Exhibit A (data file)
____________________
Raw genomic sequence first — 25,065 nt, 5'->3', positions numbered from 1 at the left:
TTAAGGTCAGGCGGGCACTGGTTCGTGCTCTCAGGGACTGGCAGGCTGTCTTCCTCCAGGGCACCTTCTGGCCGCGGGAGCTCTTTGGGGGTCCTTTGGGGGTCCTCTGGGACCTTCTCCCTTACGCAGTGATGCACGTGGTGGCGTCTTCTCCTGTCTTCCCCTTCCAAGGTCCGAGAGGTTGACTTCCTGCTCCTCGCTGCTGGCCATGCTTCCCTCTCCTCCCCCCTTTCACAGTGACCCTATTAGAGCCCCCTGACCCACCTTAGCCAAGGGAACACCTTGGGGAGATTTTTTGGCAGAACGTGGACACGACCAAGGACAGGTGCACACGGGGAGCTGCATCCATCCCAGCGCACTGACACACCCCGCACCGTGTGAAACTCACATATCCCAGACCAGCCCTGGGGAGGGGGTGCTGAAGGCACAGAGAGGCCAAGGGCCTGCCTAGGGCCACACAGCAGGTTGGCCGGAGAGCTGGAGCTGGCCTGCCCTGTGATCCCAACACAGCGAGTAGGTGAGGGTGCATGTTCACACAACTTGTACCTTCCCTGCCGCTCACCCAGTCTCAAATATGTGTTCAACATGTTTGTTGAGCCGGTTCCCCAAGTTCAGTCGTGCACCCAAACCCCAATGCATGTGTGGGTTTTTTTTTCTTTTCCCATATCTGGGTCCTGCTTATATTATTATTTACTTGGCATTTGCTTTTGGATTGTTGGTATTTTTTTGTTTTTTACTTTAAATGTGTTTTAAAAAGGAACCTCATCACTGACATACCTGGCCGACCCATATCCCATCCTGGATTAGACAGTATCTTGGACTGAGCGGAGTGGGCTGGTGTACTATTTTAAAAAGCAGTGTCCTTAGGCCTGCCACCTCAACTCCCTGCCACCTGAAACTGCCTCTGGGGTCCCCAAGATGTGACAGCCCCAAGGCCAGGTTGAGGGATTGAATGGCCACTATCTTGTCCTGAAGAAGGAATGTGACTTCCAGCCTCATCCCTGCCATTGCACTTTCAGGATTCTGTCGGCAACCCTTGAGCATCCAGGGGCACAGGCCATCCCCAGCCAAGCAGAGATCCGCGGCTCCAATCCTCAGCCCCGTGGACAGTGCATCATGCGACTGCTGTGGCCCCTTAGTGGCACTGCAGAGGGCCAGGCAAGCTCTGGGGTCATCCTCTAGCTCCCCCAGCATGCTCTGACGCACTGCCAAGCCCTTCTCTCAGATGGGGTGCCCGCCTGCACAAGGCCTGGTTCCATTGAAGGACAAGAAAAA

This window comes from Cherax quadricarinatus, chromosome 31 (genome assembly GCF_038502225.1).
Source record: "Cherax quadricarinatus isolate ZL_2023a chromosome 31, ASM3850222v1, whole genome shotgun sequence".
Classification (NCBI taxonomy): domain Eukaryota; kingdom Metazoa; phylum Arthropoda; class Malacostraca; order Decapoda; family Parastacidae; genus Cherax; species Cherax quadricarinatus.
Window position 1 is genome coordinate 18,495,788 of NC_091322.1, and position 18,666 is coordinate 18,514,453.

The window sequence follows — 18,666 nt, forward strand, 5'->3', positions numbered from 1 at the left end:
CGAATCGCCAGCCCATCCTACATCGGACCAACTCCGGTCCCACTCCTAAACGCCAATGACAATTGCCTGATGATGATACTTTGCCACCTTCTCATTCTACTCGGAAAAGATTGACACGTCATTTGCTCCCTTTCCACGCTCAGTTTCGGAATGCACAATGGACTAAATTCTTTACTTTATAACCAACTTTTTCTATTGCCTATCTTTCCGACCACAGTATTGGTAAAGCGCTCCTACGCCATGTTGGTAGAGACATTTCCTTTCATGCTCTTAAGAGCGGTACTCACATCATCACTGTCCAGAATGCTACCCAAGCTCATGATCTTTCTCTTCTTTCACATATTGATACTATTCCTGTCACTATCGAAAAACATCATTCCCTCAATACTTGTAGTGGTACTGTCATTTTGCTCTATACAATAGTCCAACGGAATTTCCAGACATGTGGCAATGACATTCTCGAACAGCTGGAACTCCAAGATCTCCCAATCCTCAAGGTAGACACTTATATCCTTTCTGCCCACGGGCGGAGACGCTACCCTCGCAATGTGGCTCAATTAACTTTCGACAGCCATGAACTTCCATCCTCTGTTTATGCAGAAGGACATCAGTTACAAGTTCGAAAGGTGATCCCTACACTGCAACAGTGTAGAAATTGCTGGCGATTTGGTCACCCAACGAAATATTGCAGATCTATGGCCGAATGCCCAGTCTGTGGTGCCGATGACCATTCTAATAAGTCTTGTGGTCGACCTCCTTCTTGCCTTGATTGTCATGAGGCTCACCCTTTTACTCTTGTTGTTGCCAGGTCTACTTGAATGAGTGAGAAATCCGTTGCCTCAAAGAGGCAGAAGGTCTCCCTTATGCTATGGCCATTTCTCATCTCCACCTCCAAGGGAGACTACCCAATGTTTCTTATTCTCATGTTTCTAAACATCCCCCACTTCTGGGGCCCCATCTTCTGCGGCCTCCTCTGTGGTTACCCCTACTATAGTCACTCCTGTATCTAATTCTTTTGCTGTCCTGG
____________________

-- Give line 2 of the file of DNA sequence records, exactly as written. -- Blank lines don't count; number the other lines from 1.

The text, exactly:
TTAAGGTCAGGCGGGCACTGGTTCGTGCTCTCAGGGACTGGCAGGCTGTCTTCCTCCAGGGCACCTTCTGGCCGCGGGAGCTCTTTGGGGGTCCTTTGGGGGTCCTCTGGGACCTTCTCCCTTACGCAGTGATGCACGTGGTGGCGTCTTCTCCTGTCTTCCCCTTCCAAGGTCCGAGAGGTTGACTTCCTGCTCCTCGCTGCTGGCCATGCTTCCCTCTCCTCCCCCCTTTCACAGTGACCCTATTAGAGCCCCCTGACCCACCTTAGCCAAGGGAACACCTTGGGGAGATTTTTTGGCAGAACGTGGACACGACCAAGGACAGGTGCACACGGGGAGCTGCATCCATCCCAGCGCACTGACACACCCCGCACCGTGTGAAACTCACATATCCCAGACCAGCCCTGGGGAGGGGGTGCTGAAGGCACAGAGAGGCCAAGGGCCTGCCTAGGGCCACACAGCAGGTTGGCCGGAGAGCTGGAGCTGGCCTGCCCTGTGATCCCAACACAGCGAGTAGGTGAGGGTGCATGTTCACACAACTTGTACCTTCCCTGCCGCTCACCCAGTCTCAAATATGTGTTCAACATGTTTGTTGAGCCGGTTCCCCAAGTTCAGTCGTGCACCCAAACCCCAATGCATGTGTGGGTTTTTTTTTCTTTTCCCATATCTGGGTCCTGCTTATATTATTATTTACTTGGCATTTGCTTTTGGATTGTTGGTATTTTTTTGTTTTTTACTTTAAATGTGTTTTAAAAAGGAACCTCATCACTGACATACCTGGCCGACCCATATCCCATCCTGGATTAGACAGTATCTTGGACTGAGCGGAGTGGGCTGGTGTACTATTTTAAAAAGCAGTGTCCTTAGGCCTGCCACCTCAACTCCCTGCCACCTGAAACTGCCTCTGGGGTCCCCAAGATGTGACAGCCCCAAGGCCAGGTTGAGGGATTGAATGGCCACTATCTTGTCCTGAAGAAGGAATGTGACTTCCAGCCTCATCCCTGCCATTGCACTTTCAGGATTCTGTCGGCAACCCTTGAGCATCCAGGGGCACAGGCCATCCCCAGCCAAGCAGAGATCCGCGGCTCCAATCCTCAGCCCCGTGGACAGTGCATCATGCGACTGCTGTGGCCCCTTAGTGGCACTGCAGAGGGCCAGGCAAGCTCTGGGGTCATCCTCTAGCTCCCCCAGCATGCTCTGACGCACTGCCAAGCCCTTCTCTCAGATGGGGTGCCCGCCTGCACAAGGCCTGGTTCCATTGAAGGACAAGAAAAA